For the most part, despite the growing economic costs, Beijing has shown no inclination to move away from its strict containment approach to COVID-19, leaving the country increasingly isolated internationally and sparking anger even in a population that was previously broadly supportive of such measures.

In Shanghai, numerous videos of people arguing with officials have gone viral, while some residents trapped in their apartments have taken to shouting from their windows and balconies in frustration. One neighbourhood even deployed a drone in an apparent attempt to dissuade such protests. It played a recorded message instructing residents to “control your soul’s desire for freedom” and go back inside.

But “the great mass of people in China support zero COVID,” said Frank Tsai, the Shanghai-based founder of consulting firm China Crossroads.

He pointed out that Beijing’s approach has been hugely successful in containing the virus and keeping deaths to a minimum, while enabling much of the country to operate normally since mid-2020 – albeit with restrictions on travel, particularly internationally.

“Most of China has never been locked down, and so for them the drawbacks of this policy are still only theoretical,” Mr. Tsai said.

Reporting on lockdowns and supply chain issues is also limited in China by strict media controls. State-run outlets frequently inveigh against adopting measures more in line with the rest of the world, comparing such approaches to “lying flat” and allowing the virus to run rampant.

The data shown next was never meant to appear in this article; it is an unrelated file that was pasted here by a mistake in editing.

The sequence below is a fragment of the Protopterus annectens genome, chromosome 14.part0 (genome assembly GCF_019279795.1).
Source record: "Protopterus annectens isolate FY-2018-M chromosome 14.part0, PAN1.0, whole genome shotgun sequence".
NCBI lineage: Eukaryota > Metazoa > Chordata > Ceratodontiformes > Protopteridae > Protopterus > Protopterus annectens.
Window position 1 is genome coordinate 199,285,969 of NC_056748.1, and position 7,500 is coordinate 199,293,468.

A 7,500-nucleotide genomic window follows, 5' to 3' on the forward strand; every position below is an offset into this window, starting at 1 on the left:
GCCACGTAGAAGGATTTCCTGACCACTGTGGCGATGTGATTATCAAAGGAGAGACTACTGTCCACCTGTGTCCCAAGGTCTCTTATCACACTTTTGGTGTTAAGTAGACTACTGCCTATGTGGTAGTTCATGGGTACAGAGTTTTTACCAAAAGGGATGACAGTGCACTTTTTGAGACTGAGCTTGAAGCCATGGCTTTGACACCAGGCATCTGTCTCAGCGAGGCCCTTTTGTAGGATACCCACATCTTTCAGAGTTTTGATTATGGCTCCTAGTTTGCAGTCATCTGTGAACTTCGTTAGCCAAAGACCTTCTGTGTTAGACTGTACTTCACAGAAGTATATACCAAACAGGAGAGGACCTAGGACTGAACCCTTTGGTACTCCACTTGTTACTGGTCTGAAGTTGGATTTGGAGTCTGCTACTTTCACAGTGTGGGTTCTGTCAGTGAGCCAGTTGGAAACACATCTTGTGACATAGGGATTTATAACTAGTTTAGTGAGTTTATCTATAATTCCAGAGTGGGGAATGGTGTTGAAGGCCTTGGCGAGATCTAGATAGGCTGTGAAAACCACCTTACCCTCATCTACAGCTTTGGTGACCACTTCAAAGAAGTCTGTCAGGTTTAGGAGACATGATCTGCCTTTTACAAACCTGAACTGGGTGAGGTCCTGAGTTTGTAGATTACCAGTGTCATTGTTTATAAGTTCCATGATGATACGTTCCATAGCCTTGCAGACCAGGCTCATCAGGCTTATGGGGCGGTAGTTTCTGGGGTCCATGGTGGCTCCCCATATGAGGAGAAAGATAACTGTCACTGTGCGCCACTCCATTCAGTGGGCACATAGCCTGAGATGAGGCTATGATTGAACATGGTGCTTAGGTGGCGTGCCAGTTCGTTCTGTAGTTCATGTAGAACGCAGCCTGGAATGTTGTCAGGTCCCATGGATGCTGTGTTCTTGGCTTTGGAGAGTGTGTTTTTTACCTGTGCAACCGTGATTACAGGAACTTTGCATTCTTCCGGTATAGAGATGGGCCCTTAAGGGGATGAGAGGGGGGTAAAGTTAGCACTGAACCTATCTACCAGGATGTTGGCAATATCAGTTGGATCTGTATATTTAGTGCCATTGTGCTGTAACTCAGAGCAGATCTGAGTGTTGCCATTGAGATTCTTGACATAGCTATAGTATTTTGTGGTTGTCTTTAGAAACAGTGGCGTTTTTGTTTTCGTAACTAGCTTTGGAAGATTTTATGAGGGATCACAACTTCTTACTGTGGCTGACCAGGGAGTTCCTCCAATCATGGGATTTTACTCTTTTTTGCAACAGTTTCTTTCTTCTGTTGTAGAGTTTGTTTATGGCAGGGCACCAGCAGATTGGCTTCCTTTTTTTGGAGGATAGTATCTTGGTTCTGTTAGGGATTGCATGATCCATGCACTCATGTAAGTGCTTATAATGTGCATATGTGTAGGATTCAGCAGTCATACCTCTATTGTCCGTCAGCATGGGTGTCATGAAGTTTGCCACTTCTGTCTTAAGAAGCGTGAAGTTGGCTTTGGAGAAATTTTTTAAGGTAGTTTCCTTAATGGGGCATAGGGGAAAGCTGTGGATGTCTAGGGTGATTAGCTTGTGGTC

Nor is the government’s fear of easing up unfounded. About 90 per cent of China is vaccinated, but this is heavily skewed toward younger people, especially when it comes to getting a booster shot, vital to protecting against the Omicron variant.

Only about half of people 60 or older have received three jabs, leaving them vulnerable. Hong Kong has recently shown what happens when Omicron rages through a territory with poor vaccination rates; a similar situation in China could see tens of thousands of deaths and a severe strain on the country’s health care system, potentially to the point of collapse.

The risk of such an eventuality in a country where the government places an absolute premium on stability – and has made COVID-19 containment a key point of pride – is likely considered far too costly, no matter the economic damage caused by the current approach.

With a report from Alexandra Li.